ANNAPOLIS – The House pushed forward major bills on slot machines and Medicaid expansion Saturday, as lawmakers began a rush to finish a mountain of work left in the special session, perhaps as early as Sunday.
The action came one day after the House passed and sent to the Senate a bill that puts the question of slot-machine gambling before the voters at referendum next fall.
The second half of the slots package, detailing how slots will be regulated and how revenues will be divided, was passed Saturday by the House Ways and Means Committee and was being debated by the full House into Sunday morning. A final vote was expected early Sunday.
Both the House and Senate were scheduled to come back Sunday evening to take up the bulk of the work of the special session: slots, budget cuts, a Chesapeake Bay fund, Medicaid expansion and increases in sales, income, corporate and other taxes to close the state’s $1.7 billion budget shortfall.
Both House Speaker Michael Busch and Senate President Thomas V. Mike Miller told lawmakers Saturday they were hopeful the session could end Sunday, despite the remaining workload.
“We will have, with any luck, the two budget bills in front of us and if we can come to an agreement with our colleagues in the Senate, we can finish up the special session late tomorrow night and everybody can have time for Thanksgiving week and prepare for January,” Busch told delegates Saturday night.
Busch called the slots bill on the floor Saturday an “evolution” after five years of previous legislation in Maryland and from examples from neighboring states.
“Ways and Means worked very hard on this,” he said. “There are no huge surprises.”
The “companion bill” to the referendum calls for 15,000 machines in the state if voters approve the referendum. The machines would be divided among five locations: Anne Arundel County would get 4,750, Baltimore City would get 3,750, Worcester and Cecil counties would each see 2,500 machines and 1,500 would go to Rocky Gap State Park in Allegany County.
The House bill also allocates 33 percent of slots revenues to license owners, 3 percent more than what they would get in the administration’s and the Senate’s proposals.
Delegate Frank Turner, D-Howard, chairman of the subcommittee that put forth the bill, said the higher take for slots licensees would help them be competitive with surrounding states.
“It’s important that they remain competitive with a first-rate facility,” he said.
Education would receive 48.5 percent of the revenues. That amount would increase to 51 percent after eight years, when a provision giving 2.5 percent of revenues to a racing renewal fund expires.
Maryland’s horse racing industry would get 7 percent of the revenues for purses. The House bill would also dedicate $6.4 million to programs for problem gamblers, one of the highest levels in the nation, according to supporters.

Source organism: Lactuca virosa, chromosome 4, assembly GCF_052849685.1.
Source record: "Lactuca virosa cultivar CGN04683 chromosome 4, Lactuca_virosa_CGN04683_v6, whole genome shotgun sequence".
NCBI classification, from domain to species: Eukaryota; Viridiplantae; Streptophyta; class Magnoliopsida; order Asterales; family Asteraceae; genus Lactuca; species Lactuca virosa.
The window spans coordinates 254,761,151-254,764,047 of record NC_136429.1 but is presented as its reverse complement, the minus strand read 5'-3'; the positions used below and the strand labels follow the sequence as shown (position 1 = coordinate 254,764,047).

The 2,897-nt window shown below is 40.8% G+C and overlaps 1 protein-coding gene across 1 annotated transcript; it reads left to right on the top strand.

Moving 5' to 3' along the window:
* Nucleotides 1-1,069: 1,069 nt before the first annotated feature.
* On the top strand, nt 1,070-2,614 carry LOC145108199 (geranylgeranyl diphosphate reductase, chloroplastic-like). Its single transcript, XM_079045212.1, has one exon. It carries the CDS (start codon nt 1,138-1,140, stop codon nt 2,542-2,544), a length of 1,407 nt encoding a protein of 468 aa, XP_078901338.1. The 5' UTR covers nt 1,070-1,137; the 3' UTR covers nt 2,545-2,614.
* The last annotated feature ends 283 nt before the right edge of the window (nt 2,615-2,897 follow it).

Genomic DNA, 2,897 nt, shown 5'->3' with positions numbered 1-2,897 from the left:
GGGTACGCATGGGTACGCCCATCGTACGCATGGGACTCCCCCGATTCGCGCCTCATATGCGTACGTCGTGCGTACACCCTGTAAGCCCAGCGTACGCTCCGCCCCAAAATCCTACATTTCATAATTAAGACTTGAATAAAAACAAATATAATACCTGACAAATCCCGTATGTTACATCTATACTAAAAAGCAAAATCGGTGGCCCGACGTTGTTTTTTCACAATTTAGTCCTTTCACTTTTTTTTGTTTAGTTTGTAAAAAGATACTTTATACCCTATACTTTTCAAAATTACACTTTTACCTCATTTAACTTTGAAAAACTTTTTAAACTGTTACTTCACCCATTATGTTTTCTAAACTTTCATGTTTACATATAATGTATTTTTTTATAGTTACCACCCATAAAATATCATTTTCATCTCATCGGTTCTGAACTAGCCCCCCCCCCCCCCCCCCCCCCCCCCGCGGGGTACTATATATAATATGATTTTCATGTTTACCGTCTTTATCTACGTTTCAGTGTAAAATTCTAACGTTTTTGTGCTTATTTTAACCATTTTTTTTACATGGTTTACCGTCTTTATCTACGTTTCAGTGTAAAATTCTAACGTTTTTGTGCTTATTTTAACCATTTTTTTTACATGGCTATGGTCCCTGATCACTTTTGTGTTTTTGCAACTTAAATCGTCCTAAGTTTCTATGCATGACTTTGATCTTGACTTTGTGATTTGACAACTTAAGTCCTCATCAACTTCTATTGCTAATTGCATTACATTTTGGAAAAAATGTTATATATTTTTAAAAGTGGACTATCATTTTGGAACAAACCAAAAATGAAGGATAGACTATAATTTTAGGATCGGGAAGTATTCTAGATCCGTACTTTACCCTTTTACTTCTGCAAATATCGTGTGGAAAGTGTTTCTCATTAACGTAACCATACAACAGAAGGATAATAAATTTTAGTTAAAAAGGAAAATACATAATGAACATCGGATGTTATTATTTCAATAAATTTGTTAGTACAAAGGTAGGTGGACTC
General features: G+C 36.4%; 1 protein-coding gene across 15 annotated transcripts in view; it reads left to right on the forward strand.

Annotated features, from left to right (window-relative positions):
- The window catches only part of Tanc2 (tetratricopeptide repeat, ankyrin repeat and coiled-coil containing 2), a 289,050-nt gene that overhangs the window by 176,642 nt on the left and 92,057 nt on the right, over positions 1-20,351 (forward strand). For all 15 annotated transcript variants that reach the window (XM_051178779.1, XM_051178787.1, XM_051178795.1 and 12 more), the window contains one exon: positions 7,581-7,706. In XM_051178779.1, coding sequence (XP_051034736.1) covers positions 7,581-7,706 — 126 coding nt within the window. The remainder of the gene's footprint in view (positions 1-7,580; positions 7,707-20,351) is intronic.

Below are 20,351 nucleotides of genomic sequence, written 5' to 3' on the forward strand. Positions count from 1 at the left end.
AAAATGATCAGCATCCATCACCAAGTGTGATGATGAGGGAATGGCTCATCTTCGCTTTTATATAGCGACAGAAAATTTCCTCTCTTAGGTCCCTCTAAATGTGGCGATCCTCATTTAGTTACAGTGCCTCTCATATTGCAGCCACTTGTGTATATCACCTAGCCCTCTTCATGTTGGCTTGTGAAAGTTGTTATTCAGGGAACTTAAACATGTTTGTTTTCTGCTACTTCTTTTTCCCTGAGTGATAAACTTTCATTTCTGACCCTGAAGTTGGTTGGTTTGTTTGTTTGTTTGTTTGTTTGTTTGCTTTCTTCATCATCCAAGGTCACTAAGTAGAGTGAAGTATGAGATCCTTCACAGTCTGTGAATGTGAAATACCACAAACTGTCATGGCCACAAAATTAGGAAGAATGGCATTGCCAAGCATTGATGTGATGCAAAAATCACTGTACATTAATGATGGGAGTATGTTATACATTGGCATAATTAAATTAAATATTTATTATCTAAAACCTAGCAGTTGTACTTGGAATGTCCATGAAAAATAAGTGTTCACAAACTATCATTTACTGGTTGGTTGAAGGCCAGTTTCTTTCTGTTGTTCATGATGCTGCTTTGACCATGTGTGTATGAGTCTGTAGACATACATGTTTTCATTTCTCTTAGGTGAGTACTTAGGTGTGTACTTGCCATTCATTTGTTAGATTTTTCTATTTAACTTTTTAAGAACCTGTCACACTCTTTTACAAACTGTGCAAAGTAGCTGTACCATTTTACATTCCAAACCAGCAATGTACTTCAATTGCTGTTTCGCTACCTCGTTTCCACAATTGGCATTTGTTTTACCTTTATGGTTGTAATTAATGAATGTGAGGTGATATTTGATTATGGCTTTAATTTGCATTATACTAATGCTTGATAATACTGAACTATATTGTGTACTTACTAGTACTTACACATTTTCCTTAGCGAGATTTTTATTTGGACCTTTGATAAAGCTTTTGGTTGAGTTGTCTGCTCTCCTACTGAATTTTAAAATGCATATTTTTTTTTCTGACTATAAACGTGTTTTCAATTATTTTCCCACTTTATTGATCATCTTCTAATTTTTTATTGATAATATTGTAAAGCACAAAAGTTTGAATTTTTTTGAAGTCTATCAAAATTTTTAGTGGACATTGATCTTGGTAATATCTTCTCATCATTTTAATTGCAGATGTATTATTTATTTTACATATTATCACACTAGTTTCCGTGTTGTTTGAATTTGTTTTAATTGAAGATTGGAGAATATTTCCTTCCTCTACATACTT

Several amendments were added on the floor, including provisions to give local officials the ability to limit the amount of food and alcohol served in slots parlors, require lottery commissioners to file financial disclosure forms and bar the Ocean Downs parlor from establishing businesses that would compete with nearby Ocean City.
Unlike the referendum bill, which needed a super-majority of 85 votes to pass the House, the companion bill needs only a simple majority of 71 votes. The referendum vote passed Friday night with one vote to spare, 86-52.
Busch conceded that legislators who voted for the referendum might go home and campaign against it, or return to their districts and promote slots.
“You can’t fool the general public,” Busch said. “Voters make good decisions.
“We just made it available to people,” he said. “It’s the purest form of democracy.”
Also Saturday, the House Health and Governmental Operations Committee unanimously approved a Medicaid expansion plan that mirrors the proposal from Gov. Martin O’Malley.
The health bill, which would cost an estimated $600 million over six years, expands Medicaid eligibility guidelines to reduce the number of uninsured Marylanders, including childless adults. It also establishes a subsidy fund for small-business owners to help them provide health insurance to employees.
“This is a significant step toward reforming health care,” said Delegate Peter A. Hammen, D-Baltimore. “It’s a costly first step, but one we had to take.”
The full House delayed action on that bill until Sunday.
While delegates were meeting, House and Senate negotiators have been meeting informally to work out differences in the remaining bills. Busch said negotiations over the tax bills were “very good,” and that there was an amount of flexibility going on.
“We’ve got a goal and where we’re trying to get to,” he said.
The House and the Senate income tax bills differ in tax brackets and rates, and the two chambers also have disagreed on whether to expand the sales tax to any services not already included.
— CNS reporter Rick Docksai contributed to this report.
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